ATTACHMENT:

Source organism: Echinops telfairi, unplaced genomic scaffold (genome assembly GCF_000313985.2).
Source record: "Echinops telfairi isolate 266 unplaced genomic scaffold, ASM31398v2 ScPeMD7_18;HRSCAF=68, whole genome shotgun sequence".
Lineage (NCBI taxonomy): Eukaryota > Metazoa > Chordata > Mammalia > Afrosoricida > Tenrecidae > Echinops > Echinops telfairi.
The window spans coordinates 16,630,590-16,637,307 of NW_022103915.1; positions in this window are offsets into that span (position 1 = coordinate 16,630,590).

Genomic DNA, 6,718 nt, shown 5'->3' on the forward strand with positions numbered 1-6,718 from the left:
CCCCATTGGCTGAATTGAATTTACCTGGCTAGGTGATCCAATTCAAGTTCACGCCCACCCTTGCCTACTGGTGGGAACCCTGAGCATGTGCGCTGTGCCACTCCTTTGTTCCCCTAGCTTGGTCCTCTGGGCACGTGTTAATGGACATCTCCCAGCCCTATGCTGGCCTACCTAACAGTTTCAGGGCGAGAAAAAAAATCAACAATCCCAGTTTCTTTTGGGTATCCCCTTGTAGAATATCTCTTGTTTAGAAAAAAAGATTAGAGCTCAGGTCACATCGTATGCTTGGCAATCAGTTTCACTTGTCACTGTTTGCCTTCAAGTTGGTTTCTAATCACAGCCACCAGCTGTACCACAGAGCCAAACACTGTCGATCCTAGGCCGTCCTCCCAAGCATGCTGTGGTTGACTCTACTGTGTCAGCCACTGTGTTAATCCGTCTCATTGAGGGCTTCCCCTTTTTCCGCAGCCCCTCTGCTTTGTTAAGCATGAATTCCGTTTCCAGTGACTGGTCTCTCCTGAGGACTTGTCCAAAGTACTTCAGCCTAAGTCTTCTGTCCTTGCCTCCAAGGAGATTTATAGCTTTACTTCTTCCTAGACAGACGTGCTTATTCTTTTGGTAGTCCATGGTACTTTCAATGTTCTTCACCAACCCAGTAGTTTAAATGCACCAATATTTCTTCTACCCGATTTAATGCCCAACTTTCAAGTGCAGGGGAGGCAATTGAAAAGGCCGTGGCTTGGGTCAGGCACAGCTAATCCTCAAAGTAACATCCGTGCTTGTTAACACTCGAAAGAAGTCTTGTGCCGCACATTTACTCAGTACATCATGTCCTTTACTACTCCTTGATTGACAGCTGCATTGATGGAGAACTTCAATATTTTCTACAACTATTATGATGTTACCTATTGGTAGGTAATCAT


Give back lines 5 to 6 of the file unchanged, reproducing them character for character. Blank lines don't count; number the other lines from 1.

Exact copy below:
Genomic DNA, 6,718 nt, shown 5'->3' on the forward strand with positions numbered 1-6,718 from the left:
CCCCATTGGCTGAATTGAATTTACCTGGCTAGGTGATCCAATTCAAGTTCACGCCCACCCTTGCCTACTGGTGGGAACCCTGAGCATGTGCGCTGTGCCACTCCTTTGTTCCCCTAGCTTGGTCCTCTGGGCACGTGTTAATGGACATCTCCCAGCCCTATGCTGGCCTACCTAACAGTTTCAGGGCGAGAAAAAAAATCAACAATCCCAGTTTCTTTTGGGTATCCCCTTGTAGAATATCTCTTGTTTAGAAAAAAAGATTAGAGCTCAGGTCACATCGTATGCTTGGCAATCAGTTTCACTTGTCACTGTTTGCCTTCAAGTTGGTTTCTAATCACAGCCACCAGCTGTACCACAGAGCCAAACACTGTCGATCCTAGGCCGTCCTCCCAAGCATGCTGTGGTTGACTCTACTGTGTCAGCCACTGTGTTAATCCGTCTCATTGAGGGCTTCCCCTTTTTCCGCAGCCCCTCTGCTTTGTTAAGCATGAATTCCGTTTCCAGTGACTGGTCTCTCCTGAGGACTTGTCCAAAGTACTTCAGCCTAAGTCTTCTGTCCTTGCCTCCAAGGAGATTTATAGCTTTACTTCTTCCTAGACAGACGTGCTTATTCTTTTGGTAGTCCATGGTACTTTCAATGTTCTTCACCAACCCAGTAGTTTAAATGCACCAATATTTCTTCTACCCGATTTAATGCCCAACTTTCAAGTGCAGGGGAGGCAATTGAAAAGGCCGTGGCTTGGGTCAGGCACAGCTAATCCTCAAAGTAACATCCGTGCTTGTTAACACTCGAAAGAAGTCTTGTGCCGCACATTTACTCAGTACATCATGTCCTTTACTACTCCTTGATTGACAGCTGCATTGATGGAGAACTTCAATATTTTCTACAACTATTATGATGTTACCTATTGGTAGGTAATCAT